Like many language teachers I spend a fair amount of time wondering about words and following all sorts of trains of thought.

One thought that I've been thinking lately is about the links between imperial measures and the way our language has developed, especially the idiomatic dimension.  In the UK, we have had to adopt metrication in most of our public transactions and in all levels of education.  But many of us still think in feet and inches when it comes to our height and in stones and pounds when it comes to our weight.  We still measure distances in miles, but in international athletics the mile has given way to the kilometre an the yard to the metre. We order pints of beer but buy litres of milk.  Retailers are required by law to sell in grammes and kilos, but many of us still think in pounds.

Maybe all this is because the old units are so deeply rooted in our language and culture.  Just think what would happen if we 'metricated' words and expressions like these:

  • give him an inch and he'll take a mile
  • we inched our way forward...
  • a yard of ale
  • we seemed to walk a country mile befiore we got to the inn
  • this course was a milestone in my professional career
  • you always try to get a quart into a pint pot
  • to hang someone by the yardarm
  • I simply can't fathom what all this is about
  • ...and this pint-sized guy came up to me and said....
  • we need some kind of yardstick for comparison

Somehow, I can't imagine someone centimetring their way forward any more than I can visualise a metrearm for hanging pirates and mutineers.  And as for 1.82metring something out......!

....and what about all the airlines that offer 'airmiles' that are measured in kilometres?

....not to mention Cockney rhyming slang: he half-inched it = he pinched it = he stole it

If you have any more examples of the impact of imperial measure on English and thoughts about what would happen if they were metricated, do write in and contribute!  This sort of thing is the fun side of language awareness and it's nice to let learners in on it too.

 That's it for today





Dear Rod

Your write up on Metrication is very interesting, particularly the examples of the proverbs and such other expressions. I think we will have to continue using them without 'metricating them.

The issue of metrication, however, has deeper implications. I remember to have read a letter published in a newspaper in the UK  a long time ago. The debate was hot then, whether to accept the metrical system or not. The writer had written that the Britishers do not need the metrical system. The  metrical system is a simplified system and has been devised for underdeveloped countries!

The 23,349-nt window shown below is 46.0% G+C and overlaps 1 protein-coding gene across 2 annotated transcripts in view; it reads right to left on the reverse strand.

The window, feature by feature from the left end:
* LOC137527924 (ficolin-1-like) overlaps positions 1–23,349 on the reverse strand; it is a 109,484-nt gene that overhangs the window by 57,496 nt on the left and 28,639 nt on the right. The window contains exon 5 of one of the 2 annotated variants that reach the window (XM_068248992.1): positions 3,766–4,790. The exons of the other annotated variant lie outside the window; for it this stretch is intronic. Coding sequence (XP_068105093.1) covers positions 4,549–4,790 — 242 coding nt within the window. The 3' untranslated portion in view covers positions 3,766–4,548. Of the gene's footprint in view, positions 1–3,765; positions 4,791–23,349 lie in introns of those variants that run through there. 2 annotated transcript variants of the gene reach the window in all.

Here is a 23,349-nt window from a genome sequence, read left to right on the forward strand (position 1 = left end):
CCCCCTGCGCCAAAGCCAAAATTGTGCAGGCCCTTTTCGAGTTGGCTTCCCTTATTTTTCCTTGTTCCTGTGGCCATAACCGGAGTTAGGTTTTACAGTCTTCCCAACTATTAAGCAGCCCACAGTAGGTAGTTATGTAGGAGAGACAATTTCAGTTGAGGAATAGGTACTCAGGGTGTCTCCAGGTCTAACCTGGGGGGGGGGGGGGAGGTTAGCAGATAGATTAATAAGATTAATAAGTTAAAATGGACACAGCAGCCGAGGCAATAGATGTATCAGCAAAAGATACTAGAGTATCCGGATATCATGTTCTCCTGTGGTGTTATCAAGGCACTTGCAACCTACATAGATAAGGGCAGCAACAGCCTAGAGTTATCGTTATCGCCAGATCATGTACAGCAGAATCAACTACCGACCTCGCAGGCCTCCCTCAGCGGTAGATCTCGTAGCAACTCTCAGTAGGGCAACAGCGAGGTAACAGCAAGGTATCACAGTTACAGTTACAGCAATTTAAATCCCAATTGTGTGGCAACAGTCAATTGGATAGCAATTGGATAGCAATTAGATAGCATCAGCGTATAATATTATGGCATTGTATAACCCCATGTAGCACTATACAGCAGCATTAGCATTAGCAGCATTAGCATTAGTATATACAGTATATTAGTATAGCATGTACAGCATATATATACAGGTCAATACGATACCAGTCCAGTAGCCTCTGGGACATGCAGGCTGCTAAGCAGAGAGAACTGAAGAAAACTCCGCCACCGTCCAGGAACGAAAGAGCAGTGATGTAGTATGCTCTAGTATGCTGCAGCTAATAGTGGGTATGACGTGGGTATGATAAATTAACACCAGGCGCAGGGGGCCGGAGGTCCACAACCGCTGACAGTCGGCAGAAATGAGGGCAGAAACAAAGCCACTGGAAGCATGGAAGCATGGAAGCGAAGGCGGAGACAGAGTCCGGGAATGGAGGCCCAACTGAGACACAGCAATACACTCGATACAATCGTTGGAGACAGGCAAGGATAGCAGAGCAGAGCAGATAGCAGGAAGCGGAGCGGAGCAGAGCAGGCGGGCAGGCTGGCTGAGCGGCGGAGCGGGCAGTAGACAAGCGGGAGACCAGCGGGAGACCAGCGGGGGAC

I don't think I need to comment on this any further.

Here, in the USA they have simply refused to accept the system. And though in the Olympic games they now use the metrical system, it's not the whole truth. You know that marathon race is still 26 miles race. Almost all the athletic events still follow the old system. Why do we still have 400 meter races? In fact it's nothing but a quarter of a mile.

I shall welcome more examples.


 Hi Rod & All

Fascinating, isn't it? Indeed, we take things for granted in terms of language just too easily. I just cannot imagine playing golf and trying to figure out how many *meters* is the hole from the tee!

I think individual countries may decide to adopt the metrical system for a series of practical and political reasons. But it would be naive to imagine that you can change language by decree. The way we express ourselves is deeply rooted in our historical and social ways of seeing the world.



In science education, students do exclusively use metric measures in experiments and equations, allowing those interested in the sciences to become familiar with the metric system. But outside of the sciences, the fundamental concept that all metric units are derived from a few base units is rarely taught.

Metric units are used in most countries of the world because they are so practical. They are decimal, the different units fit together properly and metric calculations are really easy. Metric units are not just for engineers and scientists but for architects, cooks, DIYers, gardeners, nurses and mountaineers.

How come the Commonwealth nations have adopted the metric system when some of them are English-speaking, e.g. Australia, New Zealand, Canada?

The question of losing cultural, linguistic heritage is absurd as Spain adopted the system at the end of the XVIII century yet we still use expressions relating to the former pan-European system e.g. se ve a la legua (you can tell a league away), pesa un quintal (it was a quintal i.e. 100 Castilian pounds), no te metas en camisa de once varas (literally: dont get into an 11-yard [Spanish yard] shirt i.e. don´t get involved, una onza de chocolate (literally: an ounce of chocolate or a piece because it used to weigh one Spanish ounce). So the English people´s theory is unfounded as expressions continue if people use them. Many of the post-decimalisation generation no longer say bob, shilling, farthing etc... so please English people move on and join the modern world.